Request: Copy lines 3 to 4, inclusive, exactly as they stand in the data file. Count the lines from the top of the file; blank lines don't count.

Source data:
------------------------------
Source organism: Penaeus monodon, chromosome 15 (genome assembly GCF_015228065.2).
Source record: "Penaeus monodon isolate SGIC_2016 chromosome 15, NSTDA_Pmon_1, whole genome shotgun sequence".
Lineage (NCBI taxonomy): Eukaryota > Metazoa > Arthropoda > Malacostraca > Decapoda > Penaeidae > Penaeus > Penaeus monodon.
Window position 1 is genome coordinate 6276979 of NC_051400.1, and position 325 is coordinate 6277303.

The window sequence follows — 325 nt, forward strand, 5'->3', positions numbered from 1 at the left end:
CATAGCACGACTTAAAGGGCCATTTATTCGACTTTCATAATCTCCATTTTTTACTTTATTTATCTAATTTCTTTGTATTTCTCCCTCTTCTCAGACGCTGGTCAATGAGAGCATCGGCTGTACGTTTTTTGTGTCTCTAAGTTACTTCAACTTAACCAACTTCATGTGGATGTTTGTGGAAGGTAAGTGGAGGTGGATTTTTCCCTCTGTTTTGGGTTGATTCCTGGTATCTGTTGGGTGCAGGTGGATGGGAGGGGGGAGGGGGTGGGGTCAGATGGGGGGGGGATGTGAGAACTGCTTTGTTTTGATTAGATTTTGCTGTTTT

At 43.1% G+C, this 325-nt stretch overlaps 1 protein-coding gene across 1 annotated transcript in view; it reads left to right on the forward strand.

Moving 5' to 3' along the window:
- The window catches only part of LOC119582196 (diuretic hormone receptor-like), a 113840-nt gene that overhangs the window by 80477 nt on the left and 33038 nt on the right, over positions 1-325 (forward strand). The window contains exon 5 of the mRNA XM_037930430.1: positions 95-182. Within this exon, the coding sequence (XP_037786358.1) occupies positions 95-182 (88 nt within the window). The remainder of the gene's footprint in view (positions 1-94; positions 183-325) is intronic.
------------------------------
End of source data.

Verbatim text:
Lineage (NCBI taxonomy): Eukaryota > Metazoa > Arthropoda > Malacostraca > Decapoda > Penaeidae > Penaeus > Penaeus monodon.
Window position 1 is genome coordinate 6276979 of NC_051400.1, and position 325 is coordinate 6277303.